Elementary News, October 2014
Dr. Montessori acknowledged that the world of the Elementary Student is expanding beyond the home and the classroom. In this period of development, she felt, their experiences should take them out of the classroom to many varied travels and often. We have been holding up our end of the deal to great ends.
One of our major themes is The Story of Life on Earth. We study Creation Stories, The Big Bang Theory, and The Time Line of Life. Toward this end, we traveled to The Rocky Shore and handled sea creatures, plants and animals, marveled at the diversity of life in the seas, crawled around the rocks and learned about the tidal region of our own region. Since all life began in the water, this was to give the student the up close and personal relationship of that creation in a way the textbook can't.
The 3rd through 6th graders were invited by UNH to attend their annual Ocean Discovery Day, which besides the demonstrations in categories from mapping the oceans to careers in Oceanography has, as a highlight, the dissection of a squid! It is also a "hands on" day, but I like to call it a "birds eye view" of possibilities!
In biology, we departed from our usual study of Fish, Amphibian Reptile, Bird and Mammal, in evolutionary order and instead focused on Birds. Raptors to be exact – raptors in NH and their migration. We had a raptor specialist come to CVMS from the Audubon Society in Concord with birds, both live and mounted. We thought we had learned all there was to know about the several species he presented until we took a trip to the NH School of Falconry and got to experience first hand what the sport of Falconry was, where it originated, and for what purposed it served. The highlight was having a falcon land on our gloved left arm as it was called to us to take a piece of meat from us.
Our final escape for the Bird unit was to to climb Pack Monadnock at the height of the migration, and we got to see hundreds of birds, catching the thermals on their trip to warmer climes.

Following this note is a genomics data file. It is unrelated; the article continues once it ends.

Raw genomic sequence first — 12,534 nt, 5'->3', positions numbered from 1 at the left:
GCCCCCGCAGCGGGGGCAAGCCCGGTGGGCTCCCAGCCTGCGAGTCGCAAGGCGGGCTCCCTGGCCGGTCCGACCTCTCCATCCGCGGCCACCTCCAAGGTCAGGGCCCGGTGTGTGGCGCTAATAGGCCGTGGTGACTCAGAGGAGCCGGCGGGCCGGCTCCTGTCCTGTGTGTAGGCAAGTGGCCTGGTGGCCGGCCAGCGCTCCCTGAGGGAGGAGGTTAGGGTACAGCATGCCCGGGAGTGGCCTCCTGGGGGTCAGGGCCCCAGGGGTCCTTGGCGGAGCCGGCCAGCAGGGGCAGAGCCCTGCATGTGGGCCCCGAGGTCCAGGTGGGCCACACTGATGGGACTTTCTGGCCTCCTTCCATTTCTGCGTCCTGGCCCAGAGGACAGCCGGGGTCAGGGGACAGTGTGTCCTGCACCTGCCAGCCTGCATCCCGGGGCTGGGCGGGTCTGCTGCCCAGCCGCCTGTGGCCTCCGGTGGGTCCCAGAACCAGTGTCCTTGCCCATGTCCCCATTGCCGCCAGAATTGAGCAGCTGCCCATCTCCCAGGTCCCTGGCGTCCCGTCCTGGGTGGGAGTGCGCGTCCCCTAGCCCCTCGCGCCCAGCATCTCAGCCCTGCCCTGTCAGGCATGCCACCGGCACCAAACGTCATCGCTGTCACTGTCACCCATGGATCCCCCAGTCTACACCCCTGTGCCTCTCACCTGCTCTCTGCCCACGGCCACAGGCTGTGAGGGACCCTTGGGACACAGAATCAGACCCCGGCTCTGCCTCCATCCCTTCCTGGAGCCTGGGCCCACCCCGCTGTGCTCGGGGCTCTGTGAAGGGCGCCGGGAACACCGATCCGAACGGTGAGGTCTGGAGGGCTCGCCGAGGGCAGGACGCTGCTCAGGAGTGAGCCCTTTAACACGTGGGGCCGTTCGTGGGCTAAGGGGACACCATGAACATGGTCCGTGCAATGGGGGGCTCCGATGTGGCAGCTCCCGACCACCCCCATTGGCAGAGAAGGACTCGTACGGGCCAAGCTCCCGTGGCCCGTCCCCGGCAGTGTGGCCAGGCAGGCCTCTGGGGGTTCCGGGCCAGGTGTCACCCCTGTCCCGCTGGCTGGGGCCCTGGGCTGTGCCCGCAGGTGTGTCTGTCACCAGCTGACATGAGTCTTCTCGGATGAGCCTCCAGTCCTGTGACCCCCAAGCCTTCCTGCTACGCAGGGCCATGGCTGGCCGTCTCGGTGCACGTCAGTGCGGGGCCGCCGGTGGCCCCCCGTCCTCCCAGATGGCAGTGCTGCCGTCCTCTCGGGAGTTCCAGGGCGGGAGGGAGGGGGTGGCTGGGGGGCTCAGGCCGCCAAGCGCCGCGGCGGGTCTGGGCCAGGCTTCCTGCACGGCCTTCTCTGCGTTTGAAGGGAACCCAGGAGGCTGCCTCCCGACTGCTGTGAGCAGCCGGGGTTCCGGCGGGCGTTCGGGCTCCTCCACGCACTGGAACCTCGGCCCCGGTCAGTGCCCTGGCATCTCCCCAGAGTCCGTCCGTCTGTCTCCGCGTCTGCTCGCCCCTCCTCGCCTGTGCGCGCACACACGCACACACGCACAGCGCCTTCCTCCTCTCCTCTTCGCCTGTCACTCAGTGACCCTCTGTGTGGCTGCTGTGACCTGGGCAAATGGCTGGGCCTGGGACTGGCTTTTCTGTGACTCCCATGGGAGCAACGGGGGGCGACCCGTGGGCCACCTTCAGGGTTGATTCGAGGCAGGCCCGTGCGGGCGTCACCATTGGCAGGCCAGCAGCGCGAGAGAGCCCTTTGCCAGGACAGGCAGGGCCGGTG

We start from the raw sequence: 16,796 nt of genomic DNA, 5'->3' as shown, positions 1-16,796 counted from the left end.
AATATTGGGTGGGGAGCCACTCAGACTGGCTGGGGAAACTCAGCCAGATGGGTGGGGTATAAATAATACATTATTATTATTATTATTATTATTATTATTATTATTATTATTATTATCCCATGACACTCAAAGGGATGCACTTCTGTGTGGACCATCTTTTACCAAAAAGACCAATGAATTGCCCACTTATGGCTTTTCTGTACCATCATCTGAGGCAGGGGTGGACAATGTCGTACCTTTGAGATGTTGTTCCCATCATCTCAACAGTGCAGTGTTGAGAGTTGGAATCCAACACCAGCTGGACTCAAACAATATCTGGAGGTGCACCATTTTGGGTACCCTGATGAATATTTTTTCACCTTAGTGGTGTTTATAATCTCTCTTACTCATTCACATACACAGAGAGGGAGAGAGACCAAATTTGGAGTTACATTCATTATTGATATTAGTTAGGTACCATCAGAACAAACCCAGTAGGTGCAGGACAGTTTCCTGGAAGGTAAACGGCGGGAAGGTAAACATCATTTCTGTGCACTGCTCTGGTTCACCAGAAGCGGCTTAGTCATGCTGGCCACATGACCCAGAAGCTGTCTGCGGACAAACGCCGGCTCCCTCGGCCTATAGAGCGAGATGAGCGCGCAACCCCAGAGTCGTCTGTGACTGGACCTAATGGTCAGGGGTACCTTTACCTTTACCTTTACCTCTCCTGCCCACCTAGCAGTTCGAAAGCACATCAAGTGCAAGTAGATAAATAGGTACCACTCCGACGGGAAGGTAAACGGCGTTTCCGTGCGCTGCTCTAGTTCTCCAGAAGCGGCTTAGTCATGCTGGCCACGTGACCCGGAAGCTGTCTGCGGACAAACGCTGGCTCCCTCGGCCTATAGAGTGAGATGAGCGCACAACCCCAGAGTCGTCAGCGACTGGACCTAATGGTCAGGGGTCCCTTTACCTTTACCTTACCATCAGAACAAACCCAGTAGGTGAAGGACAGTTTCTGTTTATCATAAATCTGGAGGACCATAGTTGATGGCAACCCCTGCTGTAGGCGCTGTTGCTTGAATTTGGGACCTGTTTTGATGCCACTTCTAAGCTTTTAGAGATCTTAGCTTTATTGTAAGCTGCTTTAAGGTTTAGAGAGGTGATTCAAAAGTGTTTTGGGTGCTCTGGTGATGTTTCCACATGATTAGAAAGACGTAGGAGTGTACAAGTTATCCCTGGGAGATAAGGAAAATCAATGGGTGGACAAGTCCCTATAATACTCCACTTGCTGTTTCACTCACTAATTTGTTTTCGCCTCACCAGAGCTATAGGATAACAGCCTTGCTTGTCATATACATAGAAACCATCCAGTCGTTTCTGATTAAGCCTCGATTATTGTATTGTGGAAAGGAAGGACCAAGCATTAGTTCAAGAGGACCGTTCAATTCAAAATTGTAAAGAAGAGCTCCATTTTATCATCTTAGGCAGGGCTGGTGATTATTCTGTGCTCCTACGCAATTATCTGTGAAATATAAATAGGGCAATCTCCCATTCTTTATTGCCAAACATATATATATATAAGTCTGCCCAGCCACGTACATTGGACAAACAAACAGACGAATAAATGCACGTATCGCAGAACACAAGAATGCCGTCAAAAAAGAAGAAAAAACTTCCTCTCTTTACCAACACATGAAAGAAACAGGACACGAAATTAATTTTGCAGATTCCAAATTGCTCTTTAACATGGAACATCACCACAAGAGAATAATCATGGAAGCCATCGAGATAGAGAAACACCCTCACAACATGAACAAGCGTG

Our travels also took us to the Robert Frost Farm in Derry, NH. Our purposes were many. In October, Country Village Montessori School has, as long as we have had an Elementary class, devoted the month of October to the study of the genera of literature to Biography and autobiography. This year I presented Robert Frost to the students. I had completed a trip to his Franconia farm over the summer and had read a biography of his life. This trip was a fantastic tie-in with our annual Peakemaker Project, in which we study the origins of the Nobel Peace Prize, we share stories of Peacemakers, and then finally the students each choose someone to study of their very own.
In the midst of all these exciting experiences, we were completing shark and bird studies. In true fashion, some children chose to put reports on cards, others chose illustration as the most important part of their report, and still others made impressive posters in 3-D on the Vital Functions of Birds. Here the students showed the support, circulatory, reproductive, protective, and respiratory systems of birds.
We also learned about Rosh Hashanah and Yom Kippur, during which we shared apples, pomegranates, and honey. We are moving along in American History, now learning of the signing of the Declaration of Independence. We were treated to a presentation from Ms. Monika about Diwali. We tasted a "sweet cheese treat" listened to the story, made Rangoli Art Projects and played Tambola – number game similar to Bingo. We looked at what rocks make up our Earth from Barbara Medlyn from The Quartz Source Shop in Milford, who makes an annual pilgrimage to CVMS carrying her array of rocks and minerals. We handled and explored Sedimentary, Igneous, and Metamorphic rocks and learned how and why the composition differs. And now our children are making rock books, beginning rock collections, and will take their curiosities home as we start our Composition of the Earth unit in January.
As Fall slips effortless in to Winter – we will move from the creation story to studies of solids, liquids and gasses and their behaviors. We will, as custom dictates, present the Creation Story as Mario Montessori envisioned it – God with no Hands – to the class on Friday the 19th of December. We will also explore the traditions of Hanukkah and Christmas soon. As the light grows dimmer for our daylight hours – our festivals grow brighter!